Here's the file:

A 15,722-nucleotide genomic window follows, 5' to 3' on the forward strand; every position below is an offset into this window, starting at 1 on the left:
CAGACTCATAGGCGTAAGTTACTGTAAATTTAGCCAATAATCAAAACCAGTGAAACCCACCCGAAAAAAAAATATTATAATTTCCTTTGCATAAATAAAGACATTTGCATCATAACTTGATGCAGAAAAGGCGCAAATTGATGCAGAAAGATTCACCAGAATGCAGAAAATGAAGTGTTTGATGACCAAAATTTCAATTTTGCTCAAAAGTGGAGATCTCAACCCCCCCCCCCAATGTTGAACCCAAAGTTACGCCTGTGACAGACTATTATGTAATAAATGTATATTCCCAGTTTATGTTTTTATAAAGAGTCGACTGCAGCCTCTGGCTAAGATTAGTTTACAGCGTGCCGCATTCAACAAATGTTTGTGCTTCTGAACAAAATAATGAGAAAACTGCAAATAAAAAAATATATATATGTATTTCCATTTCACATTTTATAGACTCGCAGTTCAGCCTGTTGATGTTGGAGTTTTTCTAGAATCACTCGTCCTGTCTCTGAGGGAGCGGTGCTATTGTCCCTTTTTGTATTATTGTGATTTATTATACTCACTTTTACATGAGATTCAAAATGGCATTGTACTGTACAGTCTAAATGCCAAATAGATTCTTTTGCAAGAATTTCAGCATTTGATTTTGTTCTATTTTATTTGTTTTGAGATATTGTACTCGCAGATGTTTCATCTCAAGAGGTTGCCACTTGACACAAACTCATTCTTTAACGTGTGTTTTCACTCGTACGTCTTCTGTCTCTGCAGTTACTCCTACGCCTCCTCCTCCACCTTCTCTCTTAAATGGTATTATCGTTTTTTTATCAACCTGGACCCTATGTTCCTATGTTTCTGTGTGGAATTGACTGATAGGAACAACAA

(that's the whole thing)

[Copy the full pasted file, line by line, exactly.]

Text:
A 15,722-nucleotide genomic window follows, 5' to 3' on the forward strand; every position below is an offset into this window, starting at 1 on the left:
CAGACTCATAGGCGTAAGTTACTGTAAATTTAGCCAATAATCAAAACCAGTGAAACCCACCCGAAAAAAAAATATTATAATTTCCTTTGCATAAATAAAGACATTTGCATCATAACTTGATGCAGAAAAGGCGCAAATTGATGCAGAAAGATTCACCAGAATGCAGAAAATGAAGTGTTTGATGACCAAAATTTCAATTTTGCTCAAAAGTGGAGATCTCAACCCCCCCCCCCAATGTTGAACCCAAAGTTACGCCTGTGACAGACTATTATGTAATAAATGTATATTCCCAGTTTATGTTTTTATAAAGAGTCGACTGCAGCCTCTGGCTAAGATTAGTTTACAGCGTGCCGCATTCAACAAATGTTTGTGCTTCTGAACAAAATAATGAGAAAACTGCAAATAAAAAAATATATATATGTATTTCCATTTCACATTTTATAGACTCGCAGTTCAGCCTGTTGATGTTGGAGTTTTTCTAGAATCACTCGTCCTGTCTCTGAGGGAGCGGTGCTATTGTCCCTTTTTGTATTATTGTGATTTATTATACTCACTTTTACATGAGATTCAAAATGGCATTGTACTGTACAGTCTAAATGCCAAATAGATTCTTTTGCAAGAATTTCAGCATTTGATTTTGTTCTATTTTATTTGTTTTGAGATATTGTACTCGCAGATGTTTCATCTCAAGAGGTTGCCACTTGACACAAACTCATTCTTTAACGTGTGTTTTCACTCGTACGTCTTCTGTCTCTGCAGTTACTCCTACGCCTCCTCCTCCACCTTCTCTCTTAAATGGTATTATCGTTTTTTTATCAACCTGGACCCTATGTTCCTATGTTTCTGTGTGGAATTGACTGATAGGAACAACAA